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Old Feb 09, 2011, 05:39 AM
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Tetering Rotor

Quote:
Originally Posted by mnowell129 View Post
i don't think disc loading is a factor. RPM, rotor mass and blade aerodynamics are the factors. You can go back in this thread and run the calculations to get the numbers.
My gut feel is that the controls are going to be sluggish. Gyroplanes in this rotor diameter are higher RPM? (I think in the 350 400 range, but I'd be happy to be corrected). Seems like the challenge will be lack of control and/or PIO.
With the un-damped teetering rotor, is suspect PIO may be the big issue, especially while wallowing around on a ground effect bubble...
Can I come watch?
PIO- pilot induced occillation- is produced by the pilot overcompensating for a rocking to and fro fore and aft. The best fix for this is training and centerline thrust. Damping a teetering system is unnecessary. The teetering system takes care of itself. The amount of undersling is the primary adjustment in a two blade teetering system.
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Old Mar 10, 2011, 10:30 PM
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watching this is a little bit like watching someone try various goat saddles on a wild rhinoceros. im gonna ride him if i can find just the right saddle..there are many many many other things u need to do before u check girth sizes,, there are several helos flying with no collective, power only throttle control for altitude, speed,,, that means that u never have access to autorotation.., if u just back off the throttle to go lower altitude and get behind the power band or your engine cold shocks,it stumbles, shudders to a stop and u are the afternoon news,, consider this,,you arebetting your life that your machine will never ever have a power outage for any reason, never run out of fuel, never have an air bubble in your fuel, never a fouled spark plug or wire fall off,,, i will fly almost anything,, well not now,, my doctors said,, but would,,, except weather baloons,,lawn chairs,, shopping bag wings,, and now thanks to the images,,,, no collective helos,, just my 2,,, buck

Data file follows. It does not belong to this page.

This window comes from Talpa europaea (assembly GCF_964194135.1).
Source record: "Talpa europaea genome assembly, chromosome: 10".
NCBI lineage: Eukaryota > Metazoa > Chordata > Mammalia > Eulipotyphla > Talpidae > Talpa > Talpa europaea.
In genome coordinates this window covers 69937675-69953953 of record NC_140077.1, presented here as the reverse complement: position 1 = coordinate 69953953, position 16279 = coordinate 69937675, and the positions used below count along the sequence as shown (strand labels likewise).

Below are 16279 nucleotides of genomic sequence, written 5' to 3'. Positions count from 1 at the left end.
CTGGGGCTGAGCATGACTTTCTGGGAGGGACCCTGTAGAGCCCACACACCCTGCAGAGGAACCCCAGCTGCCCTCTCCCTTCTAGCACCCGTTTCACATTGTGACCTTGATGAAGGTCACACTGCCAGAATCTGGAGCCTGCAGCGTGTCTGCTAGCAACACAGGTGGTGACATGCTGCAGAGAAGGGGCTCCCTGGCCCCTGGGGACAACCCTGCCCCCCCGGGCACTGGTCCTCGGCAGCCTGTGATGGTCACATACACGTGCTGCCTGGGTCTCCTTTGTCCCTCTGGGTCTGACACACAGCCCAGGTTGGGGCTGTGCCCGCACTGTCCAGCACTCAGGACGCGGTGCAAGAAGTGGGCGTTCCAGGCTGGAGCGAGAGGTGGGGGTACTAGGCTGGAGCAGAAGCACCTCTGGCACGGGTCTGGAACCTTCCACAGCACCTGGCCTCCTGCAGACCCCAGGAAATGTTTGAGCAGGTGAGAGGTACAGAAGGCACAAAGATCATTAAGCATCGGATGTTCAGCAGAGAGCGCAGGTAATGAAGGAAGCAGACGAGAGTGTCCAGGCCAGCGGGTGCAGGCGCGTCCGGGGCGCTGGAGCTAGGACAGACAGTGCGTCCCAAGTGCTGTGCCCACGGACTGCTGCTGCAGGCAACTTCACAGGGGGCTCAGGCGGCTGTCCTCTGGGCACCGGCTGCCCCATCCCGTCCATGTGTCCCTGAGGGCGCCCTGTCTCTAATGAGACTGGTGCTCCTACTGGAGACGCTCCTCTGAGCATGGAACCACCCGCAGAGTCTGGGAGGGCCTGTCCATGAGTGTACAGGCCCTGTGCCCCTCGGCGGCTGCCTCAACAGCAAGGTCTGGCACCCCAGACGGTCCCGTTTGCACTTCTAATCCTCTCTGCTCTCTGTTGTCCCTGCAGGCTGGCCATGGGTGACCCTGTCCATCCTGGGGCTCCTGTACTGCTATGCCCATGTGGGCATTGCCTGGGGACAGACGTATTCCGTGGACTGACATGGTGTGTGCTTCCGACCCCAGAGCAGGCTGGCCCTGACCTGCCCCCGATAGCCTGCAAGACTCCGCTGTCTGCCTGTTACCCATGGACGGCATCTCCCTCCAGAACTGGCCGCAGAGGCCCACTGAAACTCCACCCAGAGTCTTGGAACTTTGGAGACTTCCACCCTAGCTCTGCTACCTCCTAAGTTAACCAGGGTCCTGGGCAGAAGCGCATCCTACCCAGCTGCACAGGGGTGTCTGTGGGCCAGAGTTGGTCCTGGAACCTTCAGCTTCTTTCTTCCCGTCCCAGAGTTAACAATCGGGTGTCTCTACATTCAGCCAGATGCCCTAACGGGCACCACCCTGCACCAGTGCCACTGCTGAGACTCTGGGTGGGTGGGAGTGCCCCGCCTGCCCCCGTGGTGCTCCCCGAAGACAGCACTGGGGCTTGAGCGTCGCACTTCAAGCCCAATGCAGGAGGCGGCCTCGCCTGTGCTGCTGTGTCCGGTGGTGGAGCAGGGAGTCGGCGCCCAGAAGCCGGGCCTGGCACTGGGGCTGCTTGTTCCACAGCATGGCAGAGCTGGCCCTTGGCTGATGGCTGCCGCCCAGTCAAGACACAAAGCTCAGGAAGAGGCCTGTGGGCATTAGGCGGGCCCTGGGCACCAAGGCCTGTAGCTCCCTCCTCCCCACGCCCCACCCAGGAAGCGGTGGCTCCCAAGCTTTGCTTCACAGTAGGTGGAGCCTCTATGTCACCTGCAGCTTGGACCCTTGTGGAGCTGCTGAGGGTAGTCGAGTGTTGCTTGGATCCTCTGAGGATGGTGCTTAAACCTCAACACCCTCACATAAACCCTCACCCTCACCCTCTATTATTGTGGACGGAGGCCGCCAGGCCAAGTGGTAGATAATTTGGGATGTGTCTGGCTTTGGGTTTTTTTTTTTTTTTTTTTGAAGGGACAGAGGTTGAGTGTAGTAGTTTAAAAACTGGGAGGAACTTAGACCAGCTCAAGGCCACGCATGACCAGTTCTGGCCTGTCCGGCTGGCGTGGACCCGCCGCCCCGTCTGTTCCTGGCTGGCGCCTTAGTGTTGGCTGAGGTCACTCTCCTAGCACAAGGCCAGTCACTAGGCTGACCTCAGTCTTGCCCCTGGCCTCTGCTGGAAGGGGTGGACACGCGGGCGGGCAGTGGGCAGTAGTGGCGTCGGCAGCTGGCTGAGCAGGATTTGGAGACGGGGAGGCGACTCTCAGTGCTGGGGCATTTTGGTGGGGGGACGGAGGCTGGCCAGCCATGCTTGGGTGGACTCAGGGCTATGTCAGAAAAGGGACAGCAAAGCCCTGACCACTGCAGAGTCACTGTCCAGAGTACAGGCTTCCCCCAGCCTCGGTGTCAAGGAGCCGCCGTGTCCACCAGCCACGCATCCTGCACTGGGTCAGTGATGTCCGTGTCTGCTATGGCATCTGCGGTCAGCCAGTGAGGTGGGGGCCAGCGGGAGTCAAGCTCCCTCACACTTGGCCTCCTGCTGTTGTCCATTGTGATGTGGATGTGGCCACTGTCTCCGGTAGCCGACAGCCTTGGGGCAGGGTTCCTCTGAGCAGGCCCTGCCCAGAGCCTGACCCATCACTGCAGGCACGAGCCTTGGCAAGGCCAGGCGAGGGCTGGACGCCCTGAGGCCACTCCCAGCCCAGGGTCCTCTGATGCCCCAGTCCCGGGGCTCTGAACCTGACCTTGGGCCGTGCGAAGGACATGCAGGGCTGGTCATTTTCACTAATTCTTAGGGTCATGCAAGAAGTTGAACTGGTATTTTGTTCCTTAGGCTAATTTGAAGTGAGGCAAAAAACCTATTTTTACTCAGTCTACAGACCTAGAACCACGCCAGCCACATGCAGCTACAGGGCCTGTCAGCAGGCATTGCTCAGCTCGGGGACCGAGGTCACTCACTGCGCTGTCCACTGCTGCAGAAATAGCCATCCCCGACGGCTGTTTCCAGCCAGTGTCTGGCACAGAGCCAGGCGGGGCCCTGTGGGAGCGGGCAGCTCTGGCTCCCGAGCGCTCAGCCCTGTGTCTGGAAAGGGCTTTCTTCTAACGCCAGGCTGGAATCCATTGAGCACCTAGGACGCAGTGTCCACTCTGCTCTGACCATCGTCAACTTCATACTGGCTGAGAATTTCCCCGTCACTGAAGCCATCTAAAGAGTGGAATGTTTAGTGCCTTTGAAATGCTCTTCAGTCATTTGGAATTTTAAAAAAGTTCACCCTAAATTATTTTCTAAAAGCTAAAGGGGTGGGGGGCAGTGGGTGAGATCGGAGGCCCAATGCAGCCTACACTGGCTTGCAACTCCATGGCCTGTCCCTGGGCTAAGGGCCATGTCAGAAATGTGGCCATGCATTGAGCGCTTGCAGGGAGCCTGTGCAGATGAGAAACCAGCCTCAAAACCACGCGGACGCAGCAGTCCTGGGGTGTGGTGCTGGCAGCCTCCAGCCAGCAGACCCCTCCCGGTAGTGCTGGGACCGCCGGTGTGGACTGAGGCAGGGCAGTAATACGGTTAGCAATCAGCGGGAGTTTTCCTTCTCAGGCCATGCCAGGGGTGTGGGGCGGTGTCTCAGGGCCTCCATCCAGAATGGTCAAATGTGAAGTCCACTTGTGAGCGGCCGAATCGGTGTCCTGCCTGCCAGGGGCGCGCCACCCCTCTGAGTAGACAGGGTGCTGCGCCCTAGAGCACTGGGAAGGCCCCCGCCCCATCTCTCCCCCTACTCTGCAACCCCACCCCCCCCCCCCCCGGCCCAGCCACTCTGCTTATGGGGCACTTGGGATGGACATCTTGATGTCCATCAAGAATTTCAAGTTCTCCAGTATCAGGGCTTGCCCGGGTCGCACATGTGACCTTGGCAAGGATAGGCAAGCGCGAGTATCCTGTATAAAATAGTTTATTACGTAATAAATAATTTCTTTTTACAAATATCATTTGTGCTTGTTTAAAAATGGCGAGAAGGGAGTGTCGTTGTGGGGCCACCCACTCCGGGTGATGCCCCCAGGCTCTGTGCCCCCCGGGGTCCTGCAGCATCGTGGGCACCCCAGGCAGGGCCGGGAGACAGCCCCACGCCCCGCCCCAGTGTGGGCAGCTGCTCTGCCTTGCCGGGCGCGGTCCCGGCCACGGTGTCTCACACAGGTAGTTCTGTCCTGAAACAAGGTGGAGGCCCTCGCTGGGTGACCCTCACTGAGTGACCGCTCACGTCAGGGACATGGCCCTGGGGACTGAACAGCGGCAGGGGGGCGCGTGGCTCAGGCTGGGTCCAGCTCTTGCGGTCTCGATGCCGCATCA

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Old Jun 17, 2011, 07:57 AM
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There is one thing that screwed my brain lately and I wish to understand: (this is really frieying my brain)

There are teetering rotors that freely flap and hingeless/rigid rotors that hardly flap or flap very little.


Teetering rotor

As we know the blade pitch is made 90 degrees earlier before the desired tilt-plane direction. That is due the gyroscopic preccesion and the softness of the blade and the time it takes to make it flap up(? wrong right? both?).

Rigid/hingeless rotor i.e. rc helicopters
Aaaaah, here comes the madness and confusion. Please bare with me. As I have learned and read, rigid rotors are different from teetering ones. Due to rotor rigidity and lack of hinges, the blade pitch is made less than 90 degrees before the desired tilt-plane. The reason being that the rotorblade flaps up quickly.

So let me put it this way:
In theory if we have absolutely rigid rotors the phase angle should be 0 degrees(ha?!). So in a in a ClockWise rotor seen from above, if we want to fly forward the blade pitch is feathered negatively at the front! right? Why then are the rc helicopters that are fairely rigid made so that the bladefethering occurs 90 degrees earlier? aaah my brain is melting


Thanx
Kalle